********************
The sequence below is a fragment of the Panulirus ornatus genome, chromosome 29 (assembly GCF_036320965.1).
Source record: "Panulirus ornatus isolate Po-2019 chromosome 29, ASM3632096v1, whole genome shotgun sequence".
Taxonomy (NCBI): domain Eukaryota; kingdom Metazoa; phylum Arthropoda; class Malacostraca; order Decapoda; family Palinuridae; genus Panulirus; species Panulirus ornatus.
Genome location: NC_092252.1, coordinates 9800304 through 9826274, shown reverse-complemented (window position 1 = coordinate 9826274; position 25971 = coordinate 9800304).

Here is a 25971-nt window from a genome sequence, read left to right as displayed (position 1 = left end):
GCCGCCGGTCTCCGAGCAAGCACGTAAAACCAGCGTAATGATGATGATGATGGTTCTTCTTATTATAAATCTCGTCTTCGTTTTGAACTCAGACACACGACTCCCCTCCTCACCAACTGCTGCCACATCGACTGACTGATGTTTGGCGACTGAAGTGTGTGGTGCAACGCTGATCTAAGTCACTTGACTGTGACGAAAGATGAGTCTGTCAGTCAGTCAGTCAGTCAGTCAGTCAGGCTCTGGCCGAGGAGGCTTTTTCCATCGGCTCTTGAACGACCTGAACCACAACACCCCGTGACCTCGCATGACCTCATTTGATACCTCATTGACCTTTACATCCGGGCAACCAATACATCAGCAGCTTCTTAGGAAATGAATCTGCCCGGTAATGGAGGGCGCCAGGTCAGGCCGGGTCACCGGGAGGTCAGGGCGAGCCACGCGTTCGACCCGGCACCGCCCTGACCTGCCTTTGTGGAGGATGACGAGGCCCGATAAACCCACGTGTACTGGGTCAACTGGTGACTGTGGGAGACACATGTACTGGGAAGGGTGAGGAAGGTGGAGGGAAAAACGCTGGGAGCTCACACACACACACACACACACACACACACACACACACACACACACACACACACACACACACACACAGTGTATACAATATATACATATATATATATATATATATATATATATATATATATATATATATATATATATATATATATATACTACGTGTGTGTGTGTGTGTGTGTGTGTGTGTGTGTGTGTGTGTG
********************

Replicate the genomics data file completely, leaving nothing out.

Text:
The sequence below is a fragment of the Panulirus ornatus genome, chromosome 29 (assembly GCF_036320965.1).
Source record: "Panulirus ornatus isolate Po-2019 chromosome 29, ASM3632096v1, whole genome shotgun sequence".
Taxonomy (NCBI): domain Eukaryota; kingdom Metazoa; phylum Arthropoda; class Malacostraca; order Decapoda; family Palinuridae; genus Panulirus; species Panulirus ornatus.
Genome location: NC_092252.1, coordinates 9800304 through 9826274, shown reverse-complemented (window position 1 = coordinate 9826274; position 25971 = coordinate 9800304).

Here is a 25971-nt window from a genome sequence, read left to right as displayed (position 1 = left end):
GCCGCCGGTCTCCGAGCAAGCACGTAAAACCAGCGTAATGATGATGATGATGGTTCTTCTTATTATAAATCTCGTCTTCGTTTTGAACTCAGACACACGACTCCCCTCCTCACCAACTGCTGCCACATCGACTGACTGATGTTTGGCGACTGAAGTGTGTGGTGCAACGCTGATCTAAGTCACTTGACTGTGACGAAAGATGAGTCTGTCAGTCAGTCAGTCAGTCAGTCAGTCAGGCTCTGGCCGAGGAGGCTTTTTCCATCGGCTCTTGAACGACCTGAACCACAACACCCCGTGACCTCGCATGACCTCATTTGATACCTCATTGACCTTTACATCCGGGCAACCAATACATCAGCAGCTTCTTAGGAAATGAATCTGCCCGGTAATGGAGGGCGCCAGGTCAGGCCGGGTCACCGGGAGGTCAGGGCGAGCCACGCGTTCGACCCGGCACCGCCCTGACCTGCCTTTGTGGAGGATGACGAGGCCCGATAAACCCACGTGTACTGGGTCAACTGGTGACTGTGGGAGACACATGTACTGGGAAGGGTGAGGAAGGTGGAGGGAAAAACGCTGGGAGCTCACACACACACACACACACACACACACACACACACACACACACACACACACACACACACACACACAGTGTATACAATATATACATATATATATATATATATATATATATATATATATATATATATATATATATATATATATATATACTACGTGTGTGTGTGTGTGTGTGTGTGTGTGTGTGTGTGTGTGTG